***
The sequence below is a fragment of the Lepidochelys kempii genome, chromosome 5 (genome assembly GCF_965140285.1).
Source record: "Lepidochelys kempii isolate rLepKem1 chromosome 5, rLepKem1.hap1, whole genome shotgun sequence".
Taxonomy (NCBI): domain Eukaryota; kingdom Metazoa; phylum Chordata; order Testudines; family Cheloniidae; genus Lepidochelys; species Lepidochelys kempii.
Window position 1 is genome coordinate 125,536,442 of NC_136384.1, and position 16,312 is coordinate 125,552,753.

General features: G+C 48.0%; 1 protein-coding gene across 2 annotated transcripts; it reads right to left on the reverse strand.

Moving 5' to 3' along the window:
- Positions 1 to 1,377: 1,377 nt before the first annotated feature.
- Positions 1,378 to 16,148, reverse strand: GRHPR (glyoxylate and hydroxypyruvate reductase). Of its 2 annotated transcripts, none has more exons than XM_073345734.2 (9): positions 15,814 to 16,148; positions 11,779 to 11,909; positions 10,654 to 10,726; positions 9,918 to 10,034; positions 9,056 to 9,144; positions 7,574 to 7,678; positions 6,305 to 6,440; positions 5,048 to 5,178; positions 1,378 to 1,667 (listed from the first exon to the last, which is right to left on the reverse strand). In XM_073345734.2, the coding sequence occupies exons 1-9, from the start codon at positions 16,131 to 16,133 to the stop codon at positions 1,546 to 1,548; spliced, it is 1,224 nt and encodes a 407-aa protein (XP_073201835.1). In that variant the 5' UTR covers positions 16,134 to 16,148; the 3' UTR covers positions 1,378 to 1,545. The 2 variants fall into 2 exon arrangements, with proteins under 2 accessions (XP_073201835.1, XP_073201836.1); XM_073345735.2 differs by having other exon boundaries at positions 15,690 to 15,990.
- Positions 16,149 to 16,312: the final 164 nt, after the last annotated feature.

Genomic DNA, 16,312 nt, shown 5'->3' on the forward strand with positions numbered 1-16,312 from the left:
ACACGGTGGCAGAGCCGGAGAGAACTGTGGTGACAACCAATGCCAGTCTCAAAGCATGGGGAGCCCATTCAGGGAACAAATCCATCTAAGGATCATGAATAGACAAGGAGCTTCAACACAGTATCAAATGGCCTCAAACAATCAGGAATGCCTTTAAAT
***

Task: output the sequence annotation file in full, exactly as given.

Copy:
The sequence below is a fragment of the Lepidochelys kempii genome, chromosome 5 (genome assembly GCF_965140285.1).
Source record: "Lepidochelys kempii isolate rLepKem1 chromosome 5, rLepKem1.hap1, whole genome shotgun sequence".
Taxonomy (NCBI): domain Eukaryota; kingdom Metazoa; phylum Chordata; order Testudines; family Cheloniidae; genus Lepidochelys; species Lepidochelys kempii.
Window position 1 is genome coordinate 125,536,442 of NC_136384.1, and position 16,312 is coordinate 125,552,753.

General features: G+C 48.0%; 1 protein-coding gene across 2 annotated transcripts; it reads right to left on the reverse strand.

Moving 5' to 3' along the window:
- Positions 1 to 1,377: 1,377 nt before the first annotated feature.
- Positions 1,378 to 16,148, reverse strand: GRHPR (glyoxylate and hydroxypyruvate reductase). Of its 2 annotated transcripts, none has more exons than XM_073345734.2 (9): positions 15,814 to 16,148; positions 11,779 to 11,909; positions 10,654 to 10,726; positions 9,918 to 10,034; positions 9,056 to 9,144; positions 7,574 to 7,678; positions 6,305 to 6,440; positions 5,048 to 5,178; positions 1,378 to 1,667 (listed from the first exon to the last, which is right to left on the reverse strand). In XM_073345734.2, the coding sequence occupies exons 1-9, from the start codon at positions 16,131 to 16,133 to the stop codon at positions 1,546 to 1,548; spliced, it is 1,224 nt and encodes a 407-aa protein (XP_073201835.1). In that variant the 5' UTR covers positions 16,134 to 16,148; the 3' UTR covers positions 1,378 to 1,545. The 2 variants fall into 2 exon arrangements, with proteins under 2 accessions (XP_073201835.1, XP_073201836.1); XM_073345735.2 differs by having other exon boundaries at positions 15,690 to 15,990.
- Positions 16,149 to 16,312: the final 164 nt, after the last annotated feature.

Genomic DNA, 16,312 nt, shown 5'->3' on the forward strand with positions numbered 1-16,312 from the left:
ACACGGTGGCAGAGCCGGAGAGAACTGTGGTGACAACCAATGCCAGTCTCAAAGCATGGGGAGCCCATTCAGGGAACAAATCCATCTAAGGATCATGAATAGACAAGGAGCTTCAACACAGTATCAAATGGCCTCAAACAATCAGGAATGCCTTTAAAT